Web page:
I certainly recognise the noble Marquess as a worker. He is the oldest apprentice in this House, and probably in his long and interesting life has known more about shipbuilding, and indeed industry, than any Member of your Lordships' House. So one is bound to respect what he says. I fully accept the force of the argument advanced by the noble Marquess, although I have not had an opportunity to consider his suggestion. The fact is that there is a large amount of ancillary equipment for ships, including, I am afraid, refrigeration equipment, which is not covered by this Bill. The noble Marquess may say that this is a mistake, but the Bill relates basically to the organisation of the shipbuilding Industry. The refrigeration industry is not part of that industry, and were we to act on the suggestion of the noble Marquess we should be going far beyond the purposes of this Bill.

I will consider what the noble Marquess has said, and if there is any further explanation that I can give to him I shall be happy to do so on Third Reading. But, so far as I can tell not only is this point not covered, but I do not see how it could come within the terms of the Bill or of the Financial Resolution. I suppose that this type of equipment would be bought-in, and the provisions of the Bill are not directed to that particular aspect of shipbuilding. The particular aspects to which the Bill is directed are described in the Long Title. So, reluctantly, because I should like to be of help to the noble Marquess, I can offer little hope, beyond an undertaking to comment further at a later stage.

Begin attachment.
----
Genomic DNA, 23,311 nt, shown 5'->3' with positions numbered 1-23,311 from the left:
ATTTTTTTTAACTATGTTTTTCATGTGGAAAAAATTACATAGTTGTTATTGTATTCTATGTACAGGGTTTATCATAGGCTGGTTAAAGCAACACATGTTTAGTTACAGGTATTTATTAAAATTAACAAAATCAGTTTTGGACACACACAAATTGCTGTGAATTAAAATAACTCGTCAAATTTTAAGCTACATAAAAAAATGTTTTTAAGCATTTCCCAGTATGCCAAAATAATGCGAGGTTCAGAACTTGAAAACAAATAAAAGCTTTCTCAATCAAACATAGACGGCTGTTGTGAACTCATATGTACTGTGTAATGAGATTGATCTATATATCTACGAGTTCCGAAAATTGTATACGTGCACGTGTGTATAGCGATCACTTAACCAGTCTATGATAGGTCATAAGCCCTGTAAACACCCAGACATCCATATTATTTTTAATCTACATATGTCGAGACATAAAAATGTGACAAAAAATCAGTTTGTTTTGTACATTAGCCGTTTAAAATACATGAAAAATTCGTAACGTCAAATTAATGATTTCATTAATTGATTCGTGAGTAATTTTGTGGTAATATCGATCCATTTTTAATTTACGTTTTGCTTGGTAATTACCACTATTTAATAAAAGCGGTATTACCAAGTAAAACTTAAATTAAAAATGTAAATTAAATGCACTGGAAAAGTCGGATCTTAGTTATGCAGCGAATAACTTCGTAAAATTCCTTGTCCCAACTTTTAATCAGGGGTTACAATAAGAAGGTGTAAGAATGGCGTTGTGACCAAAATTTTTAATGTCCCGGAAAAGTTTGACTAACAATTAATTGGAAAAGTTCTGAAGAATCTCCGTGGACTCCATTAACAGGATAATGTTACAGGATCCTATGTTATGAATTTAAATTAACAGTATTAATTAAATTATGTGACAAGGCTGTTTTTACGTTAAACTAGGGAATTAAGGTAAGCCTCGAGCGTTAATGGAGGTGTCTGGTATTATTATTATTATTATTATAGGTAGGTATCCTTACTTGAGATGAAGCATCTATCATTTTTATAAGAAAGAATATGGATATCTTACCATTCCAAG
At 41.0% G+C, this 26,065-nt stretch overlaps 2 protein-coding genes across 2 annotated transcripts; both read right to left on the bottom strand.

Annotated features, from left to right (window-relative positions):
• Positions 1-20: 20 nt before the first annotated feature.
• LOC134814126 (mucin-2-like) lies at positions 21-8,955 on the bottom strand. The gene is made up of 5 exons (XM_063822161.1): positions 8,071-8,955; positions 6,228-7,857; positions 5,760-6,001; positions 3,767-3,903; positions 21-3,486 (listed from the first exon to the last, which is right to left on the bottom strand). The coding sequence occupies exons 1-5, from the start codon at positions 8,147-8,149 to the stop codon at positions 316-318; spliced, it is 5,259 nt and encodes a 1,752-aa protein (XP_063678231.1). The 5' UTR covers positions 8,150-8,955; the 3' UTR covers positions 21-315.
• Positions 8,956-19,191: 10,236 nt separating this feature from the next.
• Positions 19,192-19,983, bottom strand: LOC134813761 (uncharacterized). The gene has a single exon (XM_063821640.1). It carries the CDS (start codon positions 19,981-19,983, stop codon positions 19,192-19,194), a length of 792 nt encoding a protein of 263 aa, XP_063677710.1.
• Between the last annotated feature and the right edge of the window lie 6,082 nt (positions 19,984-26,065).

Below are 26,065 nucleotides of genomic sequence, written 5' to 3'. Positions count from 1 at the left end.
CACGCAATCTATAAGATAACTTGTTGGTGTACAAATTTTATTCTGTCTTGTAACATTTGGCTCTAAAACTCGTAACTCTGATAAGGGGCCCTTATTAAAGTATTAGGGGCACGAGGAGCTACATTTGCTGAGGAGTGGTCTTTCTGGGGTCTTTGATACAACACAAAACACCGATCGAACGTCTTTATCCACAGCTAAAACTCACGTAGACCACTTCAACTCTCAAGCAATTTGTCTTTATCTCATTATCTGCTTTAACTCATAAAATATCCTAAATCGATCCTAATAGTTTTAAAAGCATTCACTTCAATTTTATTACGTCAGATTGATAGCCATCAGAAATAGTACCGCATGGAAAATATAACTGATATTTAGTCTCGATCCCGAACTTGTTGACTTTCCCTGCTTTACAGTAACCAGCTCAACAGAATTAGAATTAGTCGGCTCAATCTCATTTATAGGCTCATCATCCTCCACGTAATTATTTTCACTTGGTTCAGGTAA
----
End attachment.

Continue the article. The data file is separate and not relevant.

If I may, I would remind the noble Lord, Lord Shackleton, that the matter is mentioned in the Geddes Report.


The noble Lord, Lord Shackleton, has said that the matter is not covered specifically, but there is no doubt that it is broadly covered by the words in Clause 1(1): For the purpose of promoting the ability of the shipbuilding industry in the United Kingdom to compete in world markets … In the Long Title there is a reference to "marine engine manufacturing undertakings". I do not know whether a marine refrigeration engine is a specific and separable kind of engine, but if so I should have thought this could be brought within the ambit of the Bill quite simply. The great difficulty that I pointed out on Second Reading is that the margin by which the cost of British ships has to be brought down is quite considerable—it is of the order of 15 per cent.—to make the industry competitive. Any way in which costs can be brought down, by the organisation of plant or by any assistance which can be given, to make British shipbuilding as a whole more competitive would certainly be very much in line with the objects that we are pursuing by this Bill, and I do not think this suggestion should be rejected out of hand. I think that the noble Marquess has conferred a benefit by drawing attention to this point.